Middlesex County Resident First to Get West Nile Virus

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The state’s first human case of West Nile Virus in 2014 has been reported in Middlesex County, according to the Massachusetts Department of Public Health.

The patient is a man in his 60s from Middlesex County, according to a report in the Boston Globe. This is the first reported case this year, but in 2013 Massachusetts had human eight cases.

This is the peak season for West Nile Virus infections, and the Department of Public Health has a number of tips for avoiding West Nile Virus – the primary one being avoiding mosquito bites.

  • Be aware that mosquitoes are active in damp shady areas, during cloudy humid days, at dusk,  dawn and during the night.
  • To protect yourself from mosquitoes use mosquito repellent and wear protective clothing.
  • Use repellents containing DEET, Picaridin or Oil of Lemon Eucalyptus and follow the  directions on the label. Never use DEET on infants. Oil of Lemon Eucalyptus should not be used on children under three. Although uncomfortable during hot days, long-sleeve shirts and long pants can provide a layer of protection.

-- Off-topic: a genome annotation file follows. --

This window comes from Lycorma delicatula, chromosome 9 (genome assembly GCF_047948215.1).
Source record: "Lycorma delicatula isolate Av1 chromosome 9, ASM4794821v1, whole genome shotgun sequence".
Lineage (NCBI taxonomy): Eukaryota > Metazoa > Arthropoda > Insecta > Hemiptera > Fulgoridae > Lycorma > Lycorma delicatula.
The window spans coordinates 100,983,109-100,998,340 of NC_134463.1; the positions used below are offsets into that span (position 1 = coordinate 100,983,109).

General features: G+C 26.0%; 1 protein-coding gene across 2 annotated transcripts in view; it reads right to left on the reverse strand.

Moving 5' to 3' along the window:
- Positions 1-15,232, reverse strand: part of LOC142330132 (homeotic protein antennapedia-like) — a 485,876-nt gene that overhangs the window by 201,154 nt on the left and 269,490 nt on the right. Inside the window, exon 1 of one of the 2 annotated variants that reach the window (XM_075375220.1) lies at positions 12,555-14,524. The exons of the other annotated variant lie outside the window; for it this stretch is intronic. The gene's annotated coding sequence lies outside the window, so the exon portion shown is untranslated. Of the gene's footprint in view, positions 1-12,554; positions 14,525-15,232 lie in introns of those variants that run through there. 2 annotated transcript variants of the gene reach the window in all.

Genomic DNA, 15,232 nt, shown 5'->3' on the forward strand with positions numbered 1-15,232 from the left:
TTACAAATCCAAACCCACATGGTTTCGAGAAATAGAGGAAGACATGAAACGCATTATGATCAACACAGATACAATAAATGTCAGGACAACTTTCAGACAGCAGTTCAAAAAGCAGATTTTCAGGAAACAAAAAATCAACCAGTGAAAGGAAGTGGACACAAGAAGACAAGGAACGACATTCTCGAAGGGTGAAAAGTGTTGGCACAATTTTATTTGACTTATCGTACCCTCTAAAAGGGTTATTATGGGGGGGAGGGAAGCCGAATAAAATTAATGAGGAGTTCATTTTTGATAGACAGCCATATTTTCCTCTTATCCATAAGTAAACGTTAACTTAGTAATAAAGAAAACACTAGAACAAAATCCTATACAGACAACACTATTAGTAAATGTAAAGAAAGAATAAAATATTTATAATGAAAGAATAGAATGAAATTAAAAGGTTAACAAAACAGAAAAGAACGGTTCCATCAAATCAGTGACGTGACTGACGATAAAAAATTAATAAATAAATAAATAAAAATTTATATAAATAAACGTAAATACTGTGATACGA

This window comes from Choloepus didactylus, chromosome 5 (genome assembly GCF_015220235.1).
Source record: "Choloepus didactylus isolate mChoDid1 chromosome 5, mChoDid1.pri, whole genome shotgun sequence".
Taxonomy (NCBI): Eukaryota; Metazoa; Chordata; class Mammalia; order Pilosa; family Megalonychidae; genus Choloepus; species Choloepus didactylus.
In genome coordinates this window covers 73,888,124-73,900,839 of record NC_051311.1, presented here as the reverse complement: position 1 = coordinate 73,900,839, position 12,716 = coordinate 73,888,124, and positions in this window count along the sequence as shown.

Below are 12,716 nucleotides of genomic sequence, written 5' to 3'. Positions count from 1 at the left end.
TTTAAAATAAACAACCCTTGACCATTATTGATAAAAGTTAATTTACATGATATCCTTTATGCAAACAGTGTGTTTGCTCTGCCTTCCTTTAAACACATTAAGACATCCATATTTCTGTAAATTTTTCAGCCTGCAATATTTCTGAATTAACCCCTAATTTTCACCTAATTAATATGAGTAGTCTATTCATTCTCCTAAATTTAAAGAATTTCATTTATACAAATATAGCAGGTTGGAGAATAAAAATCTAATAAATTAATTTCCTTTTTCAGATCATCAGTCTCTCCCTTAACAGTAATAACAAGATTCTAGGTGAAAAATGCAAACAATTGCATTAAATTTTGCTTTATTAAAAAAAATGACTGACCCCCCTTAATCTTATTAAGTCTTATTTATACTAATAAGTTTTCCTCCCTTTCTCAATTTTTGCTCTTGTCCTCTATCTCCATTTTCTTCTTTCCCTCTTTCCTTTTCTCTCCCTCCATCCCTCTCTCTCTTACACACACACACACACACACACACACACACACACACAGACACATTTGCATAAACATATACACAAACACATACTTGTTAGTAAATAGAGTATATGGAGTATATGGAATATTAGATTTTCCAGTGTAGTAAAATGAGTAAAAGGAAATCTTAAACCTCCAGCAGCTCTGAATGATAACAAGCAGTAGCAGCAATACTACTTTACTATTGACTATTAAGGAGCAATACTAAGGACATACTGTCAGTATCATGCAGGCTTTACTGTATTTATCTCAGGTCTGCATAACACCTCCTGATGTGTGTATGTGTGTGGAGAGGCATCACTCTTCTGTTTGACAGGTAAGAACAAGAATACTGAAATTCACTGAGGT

• Cover up the arms and legs of children playing outdoors. Baby carriages and playpens should be covered with mosquito netting.
  • Fix any holes in screens and screen doors and replace worn weather stripping.

People can take other actions to prevent the conditions that could lead to getting West Nile Virus.

  • To prevent a yard from becoming a source for Culex mosquitoes, homeowners should make a  thorough inspection of their property and remove, empty, cover or treat any water-holding containers. During the summer, mosquito larvae can complete their development in water within a week.
  • Containers where mosquitoes commonly lay eggs include neglected swimming pools, water  in loose fitting pool covers or tarps, unscreened rain barrels, rimless tires, and plastic toys.
  • Tires should be disposed of properly or stored inside.
  • Rubbish barrels, wheelbarrows and small boats should be covered or stored upside down.
  • The water in wading pools and birdbaths should be changed weekly.
  • Infrequently used pools should be covered or properly maintained.
  • Rainwater collection barrels should be screened, emptied once a week or treated with  products containing Bti.

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